“Supporting people with the skills, land, and equipment will help us weather through these times. I know buying local is a privilege but it’s also important to continue to educate consumers about the true value of food. That broccoli has been sitting in the field for four months, hand-watered through the drought by us,” says Bronstein.

Support your local food network and economy by shopping directly from local farmers at their farm stands or farmer’s markets Share on X
women holding a box of fresh radishes

Ella Bronstein with fresh radishes.

The recently launched BC Food Hub Network, developed by Commissary Connect in collaboration with the BC Ministry of Agriculture, the University of British Columbia, and industry partners, aims to shorten supply chains by connecting entrepreneurs with local food processors and suppliers. This reduction of food miles helps strengthen local economies and supports more self-reliant food systems.

According to our report, Climate Change Mitigation Opportunities in Canadian Agriculture and Food Systems, emissions from food sectors in BC, including distribution and processing, are projected at nearly one million tonnes of CO2e. This includes refrigeration, energy use (electricity and natural gas), waste, and fleets. Shared-use facilities reduce a large barrier for medium to small businesses in respect to processing equipment and the resources needed to bring their products to other communities across the province while also reducing carbon emissions generated throughout food distribution and processing.

Small entrepreneurs can now sell their products to major retailers. Being a shared-use facility allows them to only pay for what they use. We’re tracking all inputs, like temperature, directly to the technology,” says Commissary Connect Founder and CEO, Sarb Mund.

The technology created by Commissary Connect is unique because it follows a pay-per-use model which tracks who is using what piece of equipment every hour. Commissary Connect’s technology even allows entrepreneurs to offer their own equipment for a fee to other small businesses that share the space.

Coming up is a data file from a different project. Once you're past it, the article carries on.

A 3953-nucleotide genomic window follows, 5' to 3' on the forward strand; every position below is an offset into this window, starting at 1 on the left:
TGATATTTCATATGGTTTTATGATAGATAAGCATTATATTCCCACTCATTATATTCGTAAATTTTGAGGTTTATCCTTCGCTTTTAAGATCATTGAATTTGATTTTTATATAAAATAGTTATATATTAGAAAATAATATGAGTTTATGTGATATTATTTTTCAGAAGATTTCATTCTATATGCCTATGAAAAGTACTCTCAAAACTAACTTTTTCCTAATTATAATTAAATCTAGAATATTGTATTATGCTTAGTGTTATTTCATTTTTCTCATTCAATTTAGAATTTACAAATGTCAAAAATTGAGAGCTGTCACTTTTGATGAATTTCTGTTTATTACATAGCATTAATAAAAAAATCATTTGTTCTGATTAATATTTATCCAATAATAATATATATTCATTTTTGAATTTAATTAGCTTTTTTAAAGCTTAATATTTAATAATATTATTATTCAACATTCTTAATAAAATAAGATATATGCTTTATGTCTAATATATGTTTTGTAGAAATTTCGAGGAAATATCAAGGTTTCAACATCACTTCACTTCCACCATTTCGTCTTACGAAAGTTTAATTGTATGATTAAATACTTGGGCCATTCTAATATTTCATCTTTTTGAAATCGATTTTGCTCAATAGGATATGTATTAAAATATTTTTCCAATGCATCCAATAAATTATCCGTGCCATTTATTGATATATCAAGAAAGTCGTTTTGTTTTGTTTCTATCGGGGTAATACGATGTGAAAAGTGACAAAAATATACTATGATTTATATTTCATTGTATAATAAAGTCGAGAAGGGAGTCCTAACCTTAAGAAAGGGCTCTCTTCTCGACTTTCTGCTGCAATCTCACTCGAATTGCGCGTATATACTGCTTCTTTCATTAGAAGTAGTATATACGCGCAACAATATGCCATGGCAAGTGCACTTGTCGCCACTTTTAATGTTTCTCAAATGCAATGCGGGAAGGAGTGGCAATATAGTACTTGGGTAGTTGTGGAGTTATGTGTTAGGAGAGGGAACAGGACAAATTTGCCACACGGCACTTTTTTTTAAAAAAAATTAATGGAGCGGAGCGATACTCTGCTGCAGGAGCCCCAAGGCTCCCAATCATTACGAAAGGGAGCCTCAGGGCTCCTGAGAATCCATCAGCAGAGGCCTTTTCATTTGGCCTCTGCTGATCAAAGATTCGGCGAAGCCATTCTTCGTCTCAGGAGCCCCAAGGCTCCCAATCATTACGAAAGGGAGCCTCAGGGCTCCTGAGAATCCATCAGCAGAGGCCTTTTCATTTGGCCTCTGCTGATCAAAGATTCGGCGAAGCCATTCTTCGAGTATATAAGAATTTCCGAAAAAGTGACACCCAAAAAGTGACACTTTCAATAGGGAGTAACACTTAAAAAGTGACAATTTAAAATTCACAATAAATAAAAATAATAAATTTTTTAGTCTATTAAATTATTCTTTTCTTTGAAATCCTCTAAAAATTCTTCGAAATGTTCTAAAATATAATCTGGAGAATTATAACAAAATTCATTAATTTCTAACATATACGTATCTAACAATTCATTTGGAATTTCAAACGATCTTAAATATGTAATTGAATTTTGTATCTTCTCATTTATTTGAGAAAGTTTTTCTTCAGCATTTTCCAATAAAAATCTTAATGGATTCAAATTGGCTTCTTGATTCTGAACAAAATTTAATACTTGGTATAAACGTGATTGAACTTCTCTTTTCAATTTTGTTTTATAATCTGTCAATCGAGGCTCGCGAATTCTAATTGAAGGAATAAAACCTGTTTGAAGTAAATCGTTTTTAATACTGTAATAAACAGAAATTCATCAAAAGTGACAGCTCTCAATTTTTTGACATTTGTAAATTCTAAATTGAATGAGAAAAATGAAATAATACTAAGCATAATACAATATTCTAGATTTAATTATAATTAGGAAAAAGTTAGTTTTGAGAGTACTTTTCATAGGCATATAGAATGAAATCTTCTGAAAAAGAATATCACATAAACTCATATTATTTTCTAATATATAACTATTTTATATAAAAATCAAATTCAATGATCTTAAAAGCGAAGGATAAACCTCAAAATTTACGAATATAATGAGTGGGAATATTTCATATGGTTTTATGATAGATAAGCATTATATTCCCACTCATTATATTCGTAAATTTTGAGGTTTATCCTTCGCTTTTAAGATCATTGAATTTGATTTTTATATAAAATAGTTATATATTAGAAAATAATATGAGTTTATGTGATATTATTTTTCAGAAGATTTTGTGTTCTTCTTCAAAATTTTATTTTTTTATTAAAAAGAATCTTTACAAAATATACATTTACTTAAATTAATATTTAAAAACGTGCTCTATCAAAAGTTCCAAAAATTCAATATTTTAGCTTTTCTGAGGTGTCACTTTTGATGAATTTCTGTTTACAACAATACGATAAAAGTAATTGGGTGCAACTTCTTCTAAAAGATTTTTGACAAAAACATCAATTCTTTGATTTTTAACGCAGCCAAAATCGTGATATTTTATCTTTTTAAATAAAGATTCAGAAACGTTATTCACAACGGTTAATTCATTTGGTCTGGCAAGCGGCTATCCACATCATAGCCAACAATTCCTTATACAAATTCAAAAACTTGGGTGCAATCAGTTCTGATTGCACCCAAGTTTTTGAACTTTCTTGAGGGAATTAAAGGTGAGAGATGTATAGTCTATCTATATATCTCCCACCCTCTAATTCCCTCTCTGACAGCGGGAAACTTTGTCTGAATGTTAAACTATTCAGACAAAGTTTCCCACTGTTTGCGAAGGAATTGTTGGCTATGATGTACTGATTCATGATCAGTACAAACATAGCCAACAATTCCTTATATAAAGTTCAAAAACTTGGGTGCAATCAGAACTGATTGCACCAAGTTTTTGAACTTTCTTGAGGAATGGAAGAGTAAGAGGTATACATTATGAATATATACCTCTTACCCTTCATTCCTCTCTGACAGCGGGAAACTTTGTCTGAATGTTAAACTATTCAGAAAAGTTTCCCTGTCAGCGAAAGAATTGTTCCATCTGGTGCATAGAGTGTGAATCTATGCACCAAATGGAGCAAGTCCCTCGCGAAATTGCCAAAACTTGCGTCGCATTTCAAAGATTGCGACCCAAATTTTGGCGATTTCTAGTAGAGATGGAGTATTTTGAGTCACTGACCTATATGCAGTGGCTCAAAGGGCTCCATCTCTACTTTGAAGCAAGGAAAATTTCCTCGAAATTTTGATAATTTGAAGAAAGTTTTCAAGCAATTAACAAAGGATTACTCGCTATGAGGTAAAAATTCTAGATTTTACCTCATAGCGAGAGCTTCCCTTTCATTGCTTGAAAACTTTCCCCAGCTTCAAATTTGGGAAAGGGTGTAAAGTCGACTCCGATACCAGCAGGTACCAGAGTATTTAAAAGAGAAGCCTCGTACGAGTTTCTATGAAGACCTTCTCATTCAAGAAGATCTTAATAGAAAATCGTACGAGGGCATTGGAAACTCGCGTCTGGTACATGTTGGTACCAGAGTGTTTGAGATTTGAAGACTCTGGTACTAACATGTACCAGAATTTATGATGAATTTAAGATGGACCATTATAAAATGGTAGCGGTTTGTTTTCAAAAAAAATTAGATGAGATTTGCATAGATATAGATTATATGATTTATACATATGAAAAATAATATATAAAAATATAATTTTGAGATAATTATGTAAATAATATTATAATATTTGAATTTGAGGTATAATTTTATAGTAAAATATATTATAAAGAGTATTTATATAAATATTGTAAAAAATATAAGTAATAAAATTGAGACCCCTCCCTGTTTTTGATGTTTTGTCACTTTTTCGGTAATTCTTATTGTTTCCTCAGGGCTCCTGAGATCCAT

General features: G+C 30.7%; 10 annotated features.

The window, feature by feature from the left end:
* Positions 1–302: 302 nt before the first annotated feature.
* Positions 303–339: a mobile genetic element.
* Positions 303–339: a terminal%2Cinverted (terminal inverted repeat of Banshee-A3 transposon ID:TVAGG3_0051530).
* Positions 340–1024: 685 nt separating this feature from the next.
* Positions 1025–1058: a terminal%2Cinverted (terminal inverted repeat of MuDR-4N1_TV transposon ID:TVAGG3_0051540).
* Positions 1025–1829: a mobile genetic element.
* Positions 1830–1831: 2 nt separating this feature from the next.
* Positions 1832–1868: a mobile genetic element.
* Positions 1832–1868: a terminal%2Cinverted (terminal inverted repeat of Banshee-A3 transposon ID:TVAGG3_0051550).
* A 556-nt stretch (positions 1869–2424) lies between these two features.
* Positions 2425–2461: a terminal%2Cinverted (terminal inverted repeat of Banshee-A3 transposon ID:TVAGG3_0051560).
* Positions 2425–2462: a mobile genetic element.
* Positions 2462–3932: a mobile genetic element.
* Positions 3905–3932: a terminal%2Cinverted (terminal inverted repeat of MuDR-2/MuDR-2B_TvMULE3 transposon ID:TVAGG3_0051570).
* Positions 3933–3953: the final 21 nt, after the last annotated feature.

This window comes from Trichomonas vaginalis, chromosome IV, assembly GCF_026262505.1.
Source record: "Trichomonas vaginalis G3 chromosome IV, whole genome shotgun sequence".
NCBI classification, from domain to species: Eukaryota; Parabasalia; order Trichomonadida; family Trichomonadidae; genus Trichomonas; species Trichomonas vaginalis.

Commissary Connect is a solutions provider for shared-use spaces, in large part, because their technology allows sites to maximize their efficiency and capacity. In collaboration with a growing number of community food hubs that are part of the BC Food Hub Network, they look to create a chain of local food businesses that will provide a level of input traceability that could also support local farmers.

Goodly Foods at Commissary Connect, Laurel St. Photo courtesy of Commissary Connect

“If we can collate where these entrepreneurs are buying, then we could create a collective supply chain. We can trace right to a particular batch and how much of that product was actually bought from a local farm. There’s a whole bunch of layers that we are still developing,” says Mund.

There are numerous ways you can build resilient food systems by shortening supply chains. Support your local food network and economy by shopping directly from local farmers at their farm stands or farmer’s markets. You can also find businesses whose inputs come from other community food producers with the help of organizations such as Support Local BC.